‘Chip ‘N Dale’ Rescues Live-Action/Animated Movie Genre

Chip ‘n Dale’s Rescue Rangers wasn’t a TV show that I was really interested in. I don’t know why. I was at that age I guess where things change. I had liked Duck Tales and Muppet Babies but I was in what they call now my tweens when the show began. I may have caught some of the episodes but I wasn’t a devoted fan.

That being said, I went into this expecting some silly nostaglia movie. But it’s actually a clever live-action/animated movie that continues the legacy of the TV show while throwing in some subtle Hollywood satire. It’s basically an updated version of Who Framed Roger Rabbit. We learn the titular chipmunks are actually childhood friends who met in the third grade in 1982 and went to Hollywood eventually landing their own TV show. But competition and jealousy between the two drove them apart in the early 1990s.

Now, Chip (voiced by John Mulaney) has put his Hollywood entertainment days behind him and sells insurance. Dale (voiced by Andy Samberg) is still in acting and hanging on to his past glory days appearing at conventions with some other famous pop culture characters I don’t want to mention because it’ll spoil the jokes. Now, before you roll your eyes and groan. Yes, this is another movie that has a meta vibe to it. But it works.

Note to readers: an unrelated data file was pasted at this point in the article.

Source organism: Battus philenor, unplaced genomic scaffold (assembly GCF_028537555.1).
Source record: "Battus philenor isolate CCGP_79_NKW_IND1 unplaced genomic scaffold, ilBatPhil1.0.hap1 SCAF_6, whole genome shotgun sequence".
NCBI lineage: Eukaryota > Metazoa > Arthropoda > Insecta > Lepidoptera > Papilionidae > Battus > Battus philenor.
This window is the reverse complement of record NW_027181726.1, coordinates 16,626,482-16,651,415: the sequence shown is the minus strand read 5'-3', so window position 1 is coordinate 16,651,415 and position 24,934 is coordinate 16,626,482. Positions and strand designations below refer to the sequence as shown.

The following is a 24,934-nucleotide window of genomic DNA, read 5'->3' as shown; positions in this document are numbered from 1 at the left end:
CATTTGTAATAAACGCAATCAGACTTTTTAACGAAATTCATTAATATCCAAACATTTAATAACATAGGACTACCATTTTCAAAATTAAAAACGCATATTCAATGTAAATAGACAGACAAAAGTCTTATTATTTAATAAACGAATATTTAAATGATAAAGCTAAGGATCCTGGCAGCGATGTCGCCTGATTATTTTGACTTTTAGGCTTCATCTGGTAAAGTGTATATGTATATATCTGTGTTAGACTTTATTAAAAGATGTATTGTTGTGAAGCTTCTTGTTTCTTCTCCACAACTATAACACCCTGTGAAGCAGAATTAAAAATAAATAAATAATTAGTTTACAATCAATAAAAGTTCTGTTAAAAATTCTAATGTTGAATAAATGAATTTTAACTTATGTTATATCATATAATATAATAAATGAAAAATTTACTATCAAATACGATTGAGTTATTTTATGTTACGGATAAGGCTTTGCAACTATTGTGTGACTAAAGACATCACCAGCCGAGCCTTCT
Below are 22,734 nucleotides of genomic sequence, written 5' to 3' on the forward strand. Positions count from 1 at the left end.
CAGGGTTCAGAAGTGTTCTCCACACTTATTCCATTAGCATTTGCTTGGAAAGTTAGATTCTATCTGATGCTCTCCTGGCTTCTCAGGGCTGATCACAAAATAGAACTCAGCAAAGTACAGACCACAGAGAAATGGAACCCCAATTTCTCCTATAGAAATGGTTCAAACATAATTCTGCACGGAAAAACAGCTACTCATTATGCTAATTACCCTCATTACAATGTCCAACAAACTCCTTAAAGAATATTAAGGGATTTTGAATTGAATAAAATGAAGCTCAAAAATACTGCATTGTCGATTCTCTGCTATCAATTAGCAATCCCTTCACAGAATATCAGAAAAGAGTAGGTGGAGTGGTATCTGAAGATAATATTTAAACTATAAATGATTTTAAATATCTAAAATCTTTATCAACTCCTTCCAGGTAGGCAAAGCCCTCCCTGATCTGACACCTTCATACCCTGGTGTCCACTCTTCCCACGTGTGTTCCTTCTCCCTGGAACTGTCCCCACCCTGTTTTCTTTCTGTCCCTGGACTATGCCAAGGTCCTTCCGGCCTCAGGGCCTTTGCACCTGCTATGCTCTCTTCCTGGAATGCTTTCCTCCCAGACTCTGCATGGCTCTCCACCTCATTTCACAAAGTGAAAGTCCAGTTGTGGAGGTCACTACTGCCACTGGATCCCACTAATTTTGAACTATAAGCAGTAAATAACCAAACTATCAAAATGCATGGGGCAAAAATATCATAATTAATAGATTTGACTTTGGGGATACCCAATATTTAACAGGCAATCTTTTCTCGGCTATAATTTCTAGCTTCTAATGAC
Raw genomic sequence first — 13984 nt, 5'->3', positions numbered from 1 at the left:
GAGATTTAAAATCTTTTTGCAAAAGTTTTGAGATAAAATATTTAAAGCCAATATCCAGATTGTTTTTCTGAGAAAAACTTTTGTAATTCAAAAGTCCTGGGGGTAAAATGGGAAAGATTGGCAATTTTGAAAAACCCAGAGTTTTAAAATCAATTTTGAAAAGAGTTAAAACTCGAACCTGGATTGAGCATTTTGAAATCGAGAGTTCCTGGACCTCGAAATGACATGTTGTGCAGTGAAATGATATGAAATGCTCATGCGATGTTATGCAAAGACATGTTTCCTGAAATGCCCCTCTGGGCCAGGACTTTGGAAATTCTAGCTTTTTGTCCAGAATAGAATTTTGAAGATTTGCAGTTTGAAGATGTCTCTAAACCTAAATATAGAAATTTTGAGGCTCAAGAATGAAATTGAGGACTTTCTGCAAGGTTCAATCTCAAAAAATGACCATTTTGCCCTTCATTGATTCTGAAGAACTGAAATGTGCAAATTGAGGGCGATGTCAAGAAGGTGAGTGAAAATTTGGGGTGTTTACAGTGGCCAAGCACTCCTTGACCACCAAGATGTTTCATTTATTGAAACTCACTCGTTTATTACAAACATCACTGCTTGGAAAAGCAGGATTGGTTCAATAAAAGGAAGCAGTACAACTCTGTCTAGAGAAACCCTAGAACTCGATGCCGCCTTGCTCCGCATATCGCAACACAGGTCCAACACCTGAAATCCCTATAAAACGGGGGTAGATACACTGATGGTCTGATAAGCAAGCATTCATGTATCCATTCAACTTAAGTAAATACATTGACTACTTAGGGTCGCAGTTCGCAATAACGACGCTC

Chip is still 2-D animation while Dale has had the CGI 3-D animation, making fun of how celebrities have plastic surgery. In a world where animated characters live with human beings, Chip and Dale are alerted to a problem with their friend and former co-star Monterey Jack (voiced by Eric Bana) who owes money to a crime boss named Sweet Pete (voiced by Will Arnett). Sweet Pete, who has a secret I won’t mention here, is kidnapping animated characters who owe him money and altering their appearances and making bootleg movies with them.